News, Technology

How to Design a Guide to Happiness

Anna Wall

Amie Haven, Journalist
@uxconnections

Using science, empathy, bold visuals, humour, and cultural context design studio Panoply created A Guide to Happy.

How do you design a guide to being happy? Designing a guide suggests that the essence of human happiness can be boiled down into bitesize pieces, thereby freeing humanity from its tortured pursuit of this elusive prize. But that isn’t possible, right? 

Not so. Creative design studio Panoply have done inordinately well to distil discoveries in neuroscience and biochemistry into a 2-minute visual guide to happiness. Alas, knowing the principles of how to be happy does not guarantee happiness. But understanding the basic principles gives people the opportunity to create a life that is both meaningful and fulfilling – the fundamental qualities behind a lasting state of happiness. In this article, we’ll delve into how Panoply embodied happiness in the design of their visual guide. 

Panoply are known for their bold visuals and the integration of science and research into their design work. The studio has previously worked with Louis Vuitton, creating a bright and bold campaign to market the Gift Collection using animation, print, and social media. They’ve also collaborated with Raid Films and Atelier Markgraph to create a slick and stylish film for Mercedes-Benz. And in 2019, Panoply designed the futuristic promotional video for The Game Awards. But in 2015, Panoply created an animated Guide to Happy with the science of happiness woven into the design.

Inspired by the motivational writing of Simon Sinek and the neuroscience and biochemistry of happiness, Panoply created a Guide to Happy which distils the principles behind this sought-after emotional state. Simon Sinek is known for writing about how to find fulfilment at work, releasing titles like Start With Why and Find Your Why. Whilst self-help gurus can inspire, it’s the science behind happiness which Panoply has done well to capture and convey in a simplified way.

Through their research, Panoply discovered that reward seeking behaviours result in temporary feelings of pleasure, and depending on the behaviour, can be unhealthy and destructive to individuals and their relationships. Overeating, drinking excessive amounts of alcohol, and overspending are just a few examples of things most people do – and let’s face it – enjoy doing. Although doing these activities to excess might trigger temporary feelings of pleasure, they require repetitive action to revisit that enjoyable state.

But a lasting state of happiness is linked to behaviours which give life meaning and provide an overall sense of fulfilment, which might involve helping others, spending quality time with loved ones, and/or doing meaningful work.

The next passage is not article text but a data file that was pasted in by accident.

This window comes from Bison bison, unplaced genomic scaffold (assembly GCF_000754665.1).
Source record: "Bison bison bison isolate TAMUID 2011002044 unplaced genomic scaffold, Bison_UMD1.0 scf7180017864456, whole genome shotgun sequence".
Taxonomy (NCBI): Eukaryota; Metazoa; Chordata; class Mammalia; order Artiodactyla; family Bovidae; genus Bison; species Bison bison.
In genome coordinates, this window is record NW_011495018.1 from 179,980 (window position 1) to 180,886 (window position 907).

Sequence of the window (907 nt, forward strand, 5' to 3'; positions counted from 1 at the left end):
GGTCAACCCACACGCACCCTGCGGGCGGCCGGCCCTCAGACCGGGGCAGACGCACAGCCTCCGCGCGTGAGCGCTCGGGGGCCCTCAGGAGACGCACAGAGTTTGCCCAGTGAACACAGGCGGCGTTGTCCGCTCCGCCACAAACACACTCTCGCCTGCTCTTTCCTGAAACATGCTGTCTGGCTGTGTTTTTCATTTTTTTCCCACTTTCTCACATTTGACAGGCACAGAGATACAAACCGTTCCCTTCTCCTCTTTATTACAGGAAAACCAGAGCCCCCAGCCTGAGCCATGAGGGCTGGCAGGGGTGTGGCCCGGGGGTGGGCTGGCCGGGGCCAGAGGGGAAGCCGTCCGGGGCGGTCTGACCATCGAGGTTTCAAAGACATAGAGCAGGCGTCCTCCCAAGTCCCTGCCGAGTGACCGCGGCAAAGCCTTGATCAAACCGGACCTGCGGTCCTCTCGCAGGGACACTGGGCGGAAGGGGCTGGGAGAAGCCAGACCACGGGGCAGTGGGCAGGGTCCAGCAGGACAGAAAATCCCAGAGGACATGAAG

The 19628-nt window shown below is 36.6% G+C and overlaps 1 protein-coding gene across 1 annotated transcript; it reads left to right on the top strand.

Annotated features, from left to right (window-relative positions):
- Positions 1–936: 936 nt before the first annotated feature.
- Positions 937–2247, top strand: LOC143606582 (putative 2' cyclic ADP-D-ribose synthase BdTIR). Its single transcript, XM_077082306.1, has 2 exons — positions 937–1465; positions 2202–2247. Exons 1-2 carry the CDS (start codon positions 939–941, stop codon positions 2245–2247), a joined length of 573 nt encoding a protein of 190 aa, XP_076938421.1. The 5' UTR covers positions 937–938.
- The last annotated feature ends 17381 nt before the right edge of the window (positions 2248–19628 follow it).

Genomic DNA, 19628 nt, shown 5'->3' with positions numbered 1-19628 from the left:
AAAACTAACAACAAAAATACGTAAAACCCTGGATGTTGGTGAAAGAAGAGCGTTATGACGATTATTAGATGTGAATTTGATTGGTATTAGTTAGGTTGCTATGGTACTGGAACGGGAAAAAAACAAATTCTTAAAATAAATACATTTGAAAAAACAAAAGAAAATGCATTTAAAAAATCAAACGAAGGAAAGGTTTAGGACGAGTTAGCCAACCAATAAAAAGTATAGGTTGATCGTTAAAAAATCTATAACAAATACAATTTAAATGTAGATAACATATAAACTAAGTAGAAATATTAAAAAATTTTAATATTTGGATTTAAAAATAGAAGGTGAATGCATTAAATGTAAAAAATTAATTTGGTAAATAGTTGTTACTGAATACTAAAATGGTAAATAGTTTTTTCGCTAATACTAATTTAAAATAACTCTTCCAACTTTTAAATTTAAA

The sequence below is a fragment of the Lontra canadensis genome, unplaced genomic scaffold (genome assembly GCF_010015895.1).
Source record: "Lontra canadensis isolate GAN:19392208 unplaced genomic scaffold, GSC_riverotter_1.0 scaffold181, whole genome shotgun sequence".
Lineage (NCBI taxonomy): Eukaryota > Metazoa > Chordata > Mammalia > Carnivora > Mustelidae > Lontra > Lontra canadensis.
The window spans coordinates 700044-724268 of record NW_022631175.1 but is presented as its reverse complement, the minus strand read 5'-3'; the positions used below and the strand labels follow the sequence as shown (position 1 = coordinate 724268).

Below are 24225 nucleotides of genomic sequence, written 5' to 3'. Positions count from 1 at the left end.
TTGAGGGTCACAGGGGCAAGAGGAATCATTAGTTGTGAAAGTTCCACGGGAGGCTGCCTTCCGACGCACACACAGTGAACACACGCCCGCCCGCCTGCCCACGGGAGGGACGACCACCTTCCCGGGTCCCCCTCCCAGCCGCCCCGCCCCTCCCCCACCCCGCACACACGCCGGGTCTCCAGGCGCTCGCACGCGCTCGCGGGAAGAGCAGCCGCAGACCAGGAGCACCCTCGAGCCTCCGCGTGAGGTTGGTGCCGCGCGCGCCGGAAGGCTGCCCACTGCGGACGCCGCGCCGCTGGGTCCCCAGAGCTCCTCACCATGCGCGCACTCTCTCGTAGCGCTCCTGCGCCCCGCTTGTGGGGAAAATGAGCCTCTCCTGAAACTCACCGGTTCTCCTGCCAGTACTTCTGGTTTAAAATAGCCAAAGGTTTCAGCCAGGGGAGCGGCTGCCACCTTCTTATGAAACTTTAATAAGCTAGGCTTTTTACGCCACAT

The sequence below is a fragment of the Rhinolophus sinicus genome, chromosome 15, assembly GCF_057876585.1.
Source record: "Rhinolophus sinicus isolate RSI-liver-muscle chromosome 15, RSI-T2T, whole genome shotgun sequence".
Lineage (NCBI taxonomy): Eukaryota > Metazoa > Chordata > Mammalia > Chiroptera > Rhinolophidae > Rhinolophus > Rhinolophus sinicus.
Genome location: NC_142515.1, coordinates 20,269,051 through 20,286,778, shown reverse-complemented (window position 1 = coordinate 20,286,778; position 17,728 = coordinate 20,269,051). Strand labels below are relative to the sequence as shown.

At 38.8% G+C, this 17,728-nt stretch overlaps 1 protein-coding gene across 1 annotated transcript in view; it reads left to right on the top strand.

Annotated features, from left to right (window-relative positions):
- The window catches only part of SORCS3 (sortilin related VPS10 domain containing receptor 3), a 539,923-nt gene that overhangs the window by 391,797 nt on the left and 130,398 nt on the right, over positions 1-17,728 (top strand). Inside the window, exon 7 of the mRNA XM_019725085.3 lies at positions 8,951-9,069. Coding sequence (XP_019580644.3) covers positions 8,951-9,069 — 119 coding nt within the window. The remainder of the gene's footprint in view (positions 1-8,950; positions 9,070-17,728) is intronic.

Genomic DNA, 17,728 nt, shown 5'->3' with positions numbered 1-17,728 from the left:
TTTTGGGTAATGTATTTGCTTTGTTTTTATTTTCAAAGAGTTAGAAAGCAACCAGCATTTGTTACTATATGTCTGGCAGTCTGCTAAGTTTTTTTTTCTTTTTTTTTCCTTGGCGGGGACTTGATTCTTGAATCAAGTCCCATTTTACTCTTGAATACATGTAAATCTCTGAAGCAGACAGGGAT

Taking this scientific understanding, Panoply conveys this message of happiness through colourful visuals, lively audio, and humorous animation. The image of a cactus hugging a balloon is both adorable and amusing – a visually striking way of capturing the joy of hugging a loved one nearly to the point of bursting! It’s in these moments of the video that Panoply’s use of empathy is most evident. 

In the 5 stages of design thinking used by the likes of Stanford’s Hasso Plattner Institute of Design, empathy is a key stage. Stanford’s Institute of Design (known as the d.school) says in their Introduction to Design Thinking Process Guide:

“The Empathize mode is the work you do to understand people, within the context of your design challenge. It is your effort to understand the way they do things and why, their physical and emotional needs, how they think about world, and what is meaningful to them.”

Conveying the complex mix of internal processes, behaviours, and emotions in an accessible way requires empathy. Understanding what touches people, what reaches people, what captures and holds people’s attention are all crucial when designing a product with an important message at its core. 

Designing social and health messages can in fact lead to behaviour change, according to the World Health Organization (WHO). Pros in this area, the WHO utilise health campaigns, social media, online resources, news media, visual communications, and brands to create awareness and trigger behaviour change. The WHO’s YouTube channel has access to many health information videos like I had a black dog, his name was depression. This is the WHO’s animated way of helping people understand depression, the very nemesis of happiness.

Personalising and internalising the message is key. The WHO state in their Strategic Communications Framework that people need to feel connected to the message for them to digest it and decide to act. According to the WHO, effective communication should be accessible, actionable, credible and trusted, relevant, timely, and understandable.

But cultural context is also important. Panoply captured the cultural context of their Western audience where science is king. Helping others, doing meaningful work, and spending time with loved ones can also be conveyed in spiritual terms. Yet to reach a Western audience, Panoply embedded the roots of scientific principles into their design. 

Panoply present a simplified version of the basic scientific principles behind happiness. It’s also a guide for those in Western cultures and more for those who view science as distinct from spirituality. Using science, empathy, bold visuals, humour, and cultural context the design studio has created a starting point for those lost on the path to happiness. What Panoply can’t do is design a video that shows people what meaning and fulfilment will look like for them. That journey is for each of us to design for ourselves.

UX Connections

Leave a Reply

Your email address will not be published. Required fields are marked *